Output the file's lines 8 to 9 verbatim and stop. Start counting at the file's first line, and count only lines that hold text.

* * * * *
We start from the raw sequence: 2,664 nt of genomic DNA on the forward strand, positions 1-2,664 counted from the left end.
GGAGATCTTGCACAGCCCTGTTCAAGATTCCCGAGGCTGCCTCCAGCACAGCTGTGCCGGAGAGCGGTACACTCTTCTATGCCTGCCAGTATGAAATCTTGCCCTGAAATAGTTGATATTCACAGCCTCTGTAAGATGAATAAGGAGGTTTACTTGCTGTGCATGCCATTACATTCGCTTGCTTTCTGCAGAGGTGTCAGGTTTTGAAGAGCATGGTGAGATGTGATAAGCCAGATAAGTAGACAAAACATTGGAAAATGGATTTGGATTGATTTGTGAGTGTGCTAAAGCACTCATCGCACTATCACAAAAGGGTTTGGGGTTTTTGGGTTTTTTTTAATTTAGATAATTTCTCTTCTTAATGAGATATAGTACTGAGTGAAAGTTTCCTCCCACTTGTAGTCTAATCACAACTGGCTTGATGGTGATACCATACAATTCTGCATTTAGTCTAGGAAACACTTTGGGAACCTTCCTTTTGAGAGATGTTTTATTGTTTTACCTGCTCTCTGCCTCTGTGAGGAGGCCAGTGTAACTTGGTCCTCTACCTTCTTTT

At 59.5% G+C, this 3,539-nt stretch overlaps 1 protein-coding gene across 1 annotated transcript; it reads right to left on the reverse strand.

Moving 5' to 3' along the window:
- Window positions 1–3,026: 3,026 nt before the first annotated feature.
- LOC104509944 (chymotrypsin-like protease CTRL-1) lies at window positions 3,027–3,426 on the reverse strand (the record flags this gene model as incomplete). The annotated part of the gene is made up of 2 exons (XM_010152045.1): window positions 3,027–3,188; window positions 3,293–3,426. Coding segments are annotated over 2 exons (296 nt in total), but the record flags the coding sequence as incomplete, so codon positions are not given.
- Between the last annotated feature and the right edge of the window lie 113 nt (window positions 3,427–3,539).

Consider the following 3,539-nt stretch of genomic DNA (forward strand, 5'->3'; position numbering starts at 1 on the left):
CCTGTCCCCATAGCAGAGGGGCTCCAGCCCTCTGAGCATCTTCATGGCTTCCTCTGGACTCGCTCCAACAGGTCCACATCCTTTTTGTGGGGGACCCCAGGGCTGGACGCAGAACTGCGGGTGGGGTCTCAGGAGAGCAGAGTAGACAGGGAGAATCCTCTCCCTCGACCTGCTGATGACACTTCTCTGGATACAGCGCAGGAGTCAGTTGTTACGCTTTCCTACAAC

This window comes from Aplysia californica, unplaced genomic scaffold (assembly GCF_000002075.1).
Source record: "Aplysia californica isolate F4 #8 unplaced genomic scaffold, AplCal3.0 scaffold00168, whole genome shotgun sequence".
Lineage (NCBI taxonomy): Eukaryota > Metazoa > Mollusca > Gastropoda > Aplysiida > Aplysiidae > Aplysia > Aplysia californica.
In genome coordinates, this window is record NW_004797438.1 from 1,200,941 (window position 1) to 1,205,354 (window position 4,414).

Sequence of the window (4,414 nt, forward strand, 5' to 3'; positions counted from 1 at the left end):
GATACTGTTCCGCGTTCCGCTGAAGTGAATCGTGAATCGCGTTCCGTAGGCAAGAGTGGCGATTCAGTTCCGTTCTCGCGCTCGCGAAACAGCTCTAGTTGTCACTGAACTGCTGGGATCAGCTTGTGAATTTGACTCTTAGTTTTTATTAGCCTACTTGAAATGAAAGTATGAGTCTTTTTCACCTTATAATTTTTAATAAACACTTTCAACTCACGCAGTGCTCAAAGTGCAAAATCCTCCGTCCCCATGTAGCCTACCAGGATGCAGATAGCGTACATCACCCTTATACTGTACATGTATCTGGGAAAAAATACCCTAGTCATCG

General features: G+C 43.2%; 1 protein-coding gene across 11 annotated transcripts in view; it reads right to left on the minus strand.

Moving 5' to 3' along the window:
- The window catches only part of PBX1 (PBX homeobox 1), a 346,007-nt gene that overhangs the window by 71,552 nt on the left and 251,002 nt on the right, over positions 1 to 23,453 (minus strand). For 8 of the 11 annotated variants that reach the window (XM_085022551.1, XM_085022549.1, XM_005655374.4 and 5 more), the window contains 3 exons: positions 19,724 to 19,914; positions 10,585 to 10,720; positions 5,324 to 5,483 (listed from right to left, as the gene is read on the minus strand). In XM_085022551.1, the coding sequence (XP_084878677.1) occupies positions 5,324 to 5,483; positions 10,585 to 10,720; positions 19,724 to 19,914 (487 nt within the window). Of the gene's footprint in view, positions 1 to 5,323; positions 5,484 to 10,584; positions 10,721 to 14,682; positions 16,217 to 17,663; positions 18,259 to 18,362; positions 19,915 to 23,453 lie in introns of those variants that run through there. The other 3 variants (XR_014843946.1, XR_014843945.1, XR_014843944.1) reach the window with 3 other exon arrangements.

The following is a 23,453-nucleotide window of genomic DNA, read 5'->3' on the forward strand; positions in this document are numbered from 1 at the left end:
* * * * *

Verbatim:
Consider the following 3,539-nt stretch of genomic DNA (forward strand, 5'->3'; position numbering starts at 1 on the left):
CCTGTCCCCATAGCAGAGGGGCTCCAGCCCTCTGAGCATCTTCATGGCTTCCTCTGGACTCGCTCCAACAGGTCCACATCCTTTTTGTGGGGGACCCCAGGGCTGGACGCAGAACTGCGGGTGGGGTCTCAGGAGAGCAGAGTAGACAGGGAGAATCCTCTCCCTCGACCTGCTGATGACACTTCTCTGGATACAGCGCAGGAGTCAGTTGTTACGCTTTCCTACAAC